AR. VR. We Are … There for You

For training, proctoring and more, we're connecting with doctors for ongoing learning so they can be there for you.

For all that COVID-19 delayed, it only accelerated the ways we're connecting doctors and the people they care for.

Barriers and borders knocked down.

Bridges and digital boardwalks built up.

Turning virtual certainties into certain certainties — all without losing any of the virtual qualities of being there in ways that truly matter while not being hindered in ways that used to get, well, in the way.

From augmented reality to virtual reality, from the far reaches of the world to the places and times you need care most.

What they all have in common: Being there for you and your doctors when you and they need us.

Reaching Thousands So They Can Help Thousands More
Nearly every corner of our operation has expanded its be-there-without-stepping-foot-outside options for ongoing training, proctoring and other capabilities.

• Cardiovascular: "Over the last five years, we've trained 6,000 physicians virtually. We've given continuing education unit (CEU) credits to 60,000 nurses and techs. This is in addition to the 3,000 physicians we've trained in-person." That's the word from Chris McGlone, Director of Training and Education for Abbott's vascular business for the U.S.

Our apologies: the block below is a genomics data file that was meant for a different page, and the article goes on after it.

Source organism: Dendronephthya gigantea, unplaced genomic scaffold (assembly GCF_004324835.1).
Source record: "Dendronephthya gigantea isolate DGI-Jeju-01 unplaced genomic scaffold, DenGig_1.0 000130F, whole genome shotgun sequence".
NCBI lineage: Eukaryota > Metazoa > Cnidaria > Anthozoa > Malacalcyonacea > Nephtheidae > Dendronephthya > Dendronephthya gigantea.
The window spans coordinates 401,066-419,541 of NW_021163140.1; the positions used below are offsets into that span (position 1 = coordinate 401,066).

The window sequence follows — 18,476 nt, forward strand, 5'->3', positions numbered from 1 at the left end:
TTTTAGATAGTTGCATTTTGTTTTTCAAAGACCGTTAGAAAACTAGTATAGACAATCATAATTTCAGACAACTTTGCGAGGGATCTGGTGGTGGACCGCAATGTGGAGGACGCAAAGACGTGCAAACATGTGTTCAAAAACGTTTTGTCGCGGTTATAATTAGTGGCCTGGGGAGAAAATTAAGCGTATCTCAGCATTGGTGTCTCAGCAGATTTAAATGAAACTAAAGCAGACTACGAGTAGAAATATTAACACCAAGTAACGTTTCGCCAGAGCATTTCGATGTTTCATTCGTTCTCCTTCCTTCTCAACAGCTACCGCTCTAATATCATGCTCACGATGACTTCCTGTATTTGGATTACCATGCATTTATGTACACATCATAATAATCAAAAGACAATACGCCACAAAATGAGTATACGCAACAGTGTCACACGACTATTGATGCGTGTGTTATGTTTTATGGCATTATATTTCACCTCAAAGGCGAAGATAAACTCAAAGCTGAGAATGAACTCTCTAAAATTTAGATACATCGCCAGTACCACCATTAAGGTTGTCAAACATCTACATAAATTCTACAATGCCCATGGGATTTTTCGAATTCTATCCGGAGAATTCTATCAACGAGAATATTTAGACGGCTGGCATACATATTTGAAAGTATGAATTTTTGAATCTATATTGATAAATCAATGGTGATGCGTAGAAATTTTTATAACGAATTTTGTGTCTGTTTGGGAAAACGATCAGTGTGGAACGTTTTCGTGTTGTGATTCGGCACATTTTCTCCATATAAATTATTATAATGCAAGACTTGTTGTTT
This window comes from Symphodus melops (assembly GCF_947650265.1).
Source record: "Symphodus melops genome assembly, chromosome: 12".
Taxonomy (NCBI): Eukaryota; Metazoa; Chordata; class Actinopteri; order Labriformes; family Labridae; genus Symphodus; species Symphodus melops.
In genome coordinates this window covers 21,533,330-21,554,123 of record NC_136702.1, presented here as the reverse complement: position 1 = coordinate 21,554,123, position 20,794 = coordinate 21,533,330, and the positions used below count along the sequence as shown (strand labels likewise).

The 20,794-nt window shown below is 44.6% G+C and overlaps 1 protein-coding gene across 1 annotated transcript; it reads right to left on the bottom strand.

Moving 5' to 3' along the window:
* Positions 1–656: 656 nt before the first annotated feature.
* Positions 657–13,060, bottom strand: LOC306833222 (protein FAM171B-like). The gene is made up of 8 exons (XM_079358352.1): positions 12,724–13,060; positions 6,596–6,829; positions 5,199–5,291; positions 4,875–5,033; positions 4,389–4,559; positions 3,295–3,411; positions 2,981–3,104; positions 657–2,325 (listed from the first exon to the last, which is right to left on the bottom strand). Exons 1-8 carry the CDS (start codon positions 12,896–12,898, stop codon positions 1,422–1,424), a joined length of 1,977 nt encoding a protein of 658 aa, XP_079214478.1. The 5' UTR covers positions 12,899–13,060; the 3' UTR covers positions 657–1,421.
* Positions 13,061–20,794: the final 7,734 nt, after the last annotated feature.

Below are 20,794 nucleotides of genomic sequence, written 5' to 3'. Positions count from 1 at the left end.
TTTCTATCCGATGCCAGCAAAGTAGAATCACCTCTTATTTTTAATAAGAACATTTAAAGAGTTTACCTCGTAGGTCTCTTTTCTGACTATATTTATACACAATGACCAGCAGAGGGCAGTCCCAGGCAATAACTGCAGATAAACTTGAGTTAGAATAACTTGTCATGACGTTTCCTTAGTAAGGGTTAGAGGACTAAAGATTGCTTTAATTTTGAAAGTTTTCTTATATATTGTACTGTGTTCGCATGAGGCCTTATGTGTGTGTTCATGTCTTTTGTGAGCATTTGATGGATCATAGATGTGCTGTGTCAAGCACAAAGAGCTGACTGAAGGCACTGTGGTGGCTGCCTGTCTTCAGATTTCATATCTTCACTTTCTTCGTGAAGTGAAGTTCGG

And while those numbers are big, McGlone makes clear that given the restrictions of the pandemic, "Almost all of those 6,000 trained virtually have come in the last 18 months."

He is not alone.

Stefano Meda, Director of Electrophysiology Professional Education, shares this from his front lines: "Our professional education team is leading the way with customer engagement through virtual reality. Their REFINE program, which was a remote immersive learning opportunity for physicians, was lauded by a key customer as one of the best programs they'd attended, in person or virtually."

The EP team also has a VR app that runs on Oculus for Business.

The app — which features cases from leading physicians around the world using our mapping (Advisor HD Grid and EnSite X) and ablation (TactiCath) technology — has been shared in the field and at congresses as people have started to gather safely again.

• Diagnostics: We're using mixed reality headsets to virtually train engineers on how to create COVID-19 tests in order to scale up production quickly, according to Miguel Carrazza, a VR, AR and Design Operations Analyst in our Diagnostics' Digital Technology team. Additionally, we're using VR to introduce an Abbott-supported health post initiative in Rwanda to global funders and ministries of health who cannot travel to Rwanda to experience the real thing.

• Neuromodulation: More than 300 healthcare providers trained just in the first half of this year through virtual platforms, with live procedures for radiofrequency ablation (RFA), spinal column stimulation (SCS) and dorsal root ganglion (DRG) treatment and maximizing NeuroSphere, all broadcast virtually from our state-of-the-art anatomy lab in Austin, Texas, according to Brendan Mansey, Customer Education Manager for Neuromodulation, Abbott.